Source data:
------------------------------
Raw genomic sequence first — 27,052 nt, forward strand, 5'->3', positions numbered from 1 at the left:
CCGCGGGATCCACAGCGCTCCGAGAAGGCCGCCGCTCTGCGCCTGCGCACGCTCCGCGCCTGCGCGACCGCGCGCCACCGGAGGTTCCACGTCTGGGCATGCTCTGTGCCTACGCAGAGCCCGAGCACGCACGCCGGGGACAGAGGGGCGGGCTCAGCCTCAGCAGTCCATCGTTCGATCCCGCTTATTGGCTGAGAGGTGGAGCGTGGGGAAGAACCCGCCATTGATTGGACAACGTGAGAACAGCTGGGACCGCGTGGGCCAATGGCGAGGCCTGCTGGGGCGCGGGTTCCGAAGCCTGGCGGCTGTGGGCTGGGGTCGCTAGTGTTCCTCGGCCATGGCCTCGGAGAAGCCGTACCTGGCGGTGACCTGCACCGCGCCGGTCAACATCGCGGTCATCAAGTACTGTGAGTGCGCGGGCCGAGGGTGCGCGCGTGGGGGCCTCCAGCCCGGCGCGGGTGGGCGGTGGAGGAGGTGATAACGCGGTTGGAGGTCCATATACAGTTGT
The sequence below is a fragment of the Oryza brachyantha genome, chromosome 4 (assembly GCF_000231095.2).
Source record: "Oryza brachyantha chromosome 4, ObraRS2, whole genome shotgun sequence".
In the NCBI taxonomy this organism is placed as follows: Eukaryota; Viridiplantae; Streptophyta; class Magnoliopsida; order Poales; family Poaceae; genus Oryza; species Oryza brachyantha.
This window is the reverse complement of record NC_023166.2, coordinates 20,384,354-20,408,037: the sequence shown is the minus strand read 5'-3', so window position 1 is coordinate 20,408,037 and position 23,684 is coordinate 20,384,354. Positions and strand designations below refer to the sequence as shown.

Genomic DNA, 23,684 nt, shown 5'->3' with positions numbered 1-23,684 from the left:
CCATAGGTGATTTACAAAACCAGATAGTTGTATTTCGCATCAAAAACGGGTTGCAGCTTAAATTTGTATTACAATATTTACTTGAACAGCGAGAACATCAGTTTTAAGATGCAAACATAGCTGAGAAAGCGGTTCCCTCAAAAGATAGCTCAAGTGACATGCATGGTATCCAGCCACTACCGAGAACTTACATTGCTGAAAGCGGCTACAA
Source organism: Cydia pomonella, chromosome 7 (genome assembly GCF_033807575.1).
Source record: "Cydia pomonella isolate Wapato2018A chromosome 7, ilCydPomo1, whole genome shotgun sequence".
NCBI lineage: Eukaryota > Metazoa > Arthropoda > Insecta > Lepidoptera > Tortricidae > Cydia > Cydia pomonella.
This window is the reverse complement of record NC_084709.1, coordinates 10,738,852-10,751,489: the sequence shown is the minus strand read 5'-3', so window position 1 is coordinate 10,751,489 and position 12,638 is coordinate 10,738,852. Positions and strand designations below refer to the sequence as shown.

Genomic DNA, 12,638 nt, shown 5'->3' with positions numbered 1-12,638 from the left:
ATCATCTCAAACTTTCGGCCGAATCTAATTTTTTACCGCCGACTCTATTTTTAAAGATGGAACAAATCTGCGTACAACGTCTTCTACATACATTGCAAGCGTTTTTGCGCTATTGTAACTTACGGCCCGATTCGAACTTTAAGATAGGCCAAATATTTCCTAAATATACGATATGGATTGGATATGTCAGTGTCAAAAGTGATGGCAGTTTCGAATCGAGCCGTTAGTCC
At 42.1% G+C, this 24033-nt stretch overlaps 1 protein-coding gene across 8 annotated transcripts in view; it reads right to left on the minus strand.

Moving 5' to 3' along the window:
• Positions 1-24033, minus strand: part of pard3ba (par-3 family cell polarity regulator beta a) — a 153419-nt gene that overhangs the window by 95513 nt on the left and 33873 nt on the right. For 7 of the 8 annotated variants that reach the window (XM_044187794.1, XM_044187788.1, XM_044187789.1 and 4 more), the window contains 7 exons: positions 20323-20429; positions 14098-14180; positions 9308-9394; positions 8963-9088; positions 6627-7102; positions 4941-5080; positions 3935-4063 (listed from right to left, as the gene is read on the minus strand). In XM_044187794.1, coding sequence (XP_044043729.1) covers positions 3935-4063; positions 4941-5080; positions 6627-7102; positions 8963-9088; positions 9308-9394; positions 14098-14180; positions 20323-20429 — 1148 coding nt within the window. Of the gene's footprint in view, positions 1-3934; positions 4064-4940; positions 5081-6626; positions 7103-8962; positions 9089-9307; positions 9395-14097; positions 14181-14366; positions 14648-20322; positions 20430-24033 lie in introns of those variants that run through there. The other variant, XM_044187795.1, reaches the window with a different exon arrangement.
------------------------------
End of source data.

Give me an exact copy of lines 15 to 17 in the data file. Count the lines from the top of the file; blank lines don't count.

At 42.1% G+C, this 24033-nt stretch overlaps 1 protein-coding gene across 8 annotated transcripts in view; it reads right to left on the minus strand.

Moving 5' to 3' along the window:
• Positions 1-24033, minus strand: part of pard3ba (par-3 family cell polarity regulator beta a) — a 153419-nt gene that overhangs the window by 95513 nt on the left and 33873 nt on the right. For 7 of the 8 annotated variants that reach the window (XM_044187794.1, XM_044187788.1, XM_044187789.1 and 4 more), the window contains 7 exons: positions 20323-20429; positions 14098-14180; positions 9308-9394; positions 8963-9088; positions 6627-7102; positions 4941-5080; positions 3935-4063 (listed from right to left, as the gene is read on the minus strand). In XM_044187794.1, coding sequence (XP_044043729.1) covers positions 3935-4063; positions 4941-5080; positions 6627-7102; positions 8963-9088; positions 9308-9394; positions 14098-14180; positions 20323-20429 — 1148 coding nt within the window. Of the gene's footprint in view, positions 1-3934; positions 4064-4940; positions 5081-6626; positions 7103-8962; positions 9089-9307; positions 9395-14097; positions 14181-14366; positions 14648-20322; positions 20430-24033 lie in introns of those variants that run through there. The other variant, XM_044187795.1, reaches the window with a different exon arrangement.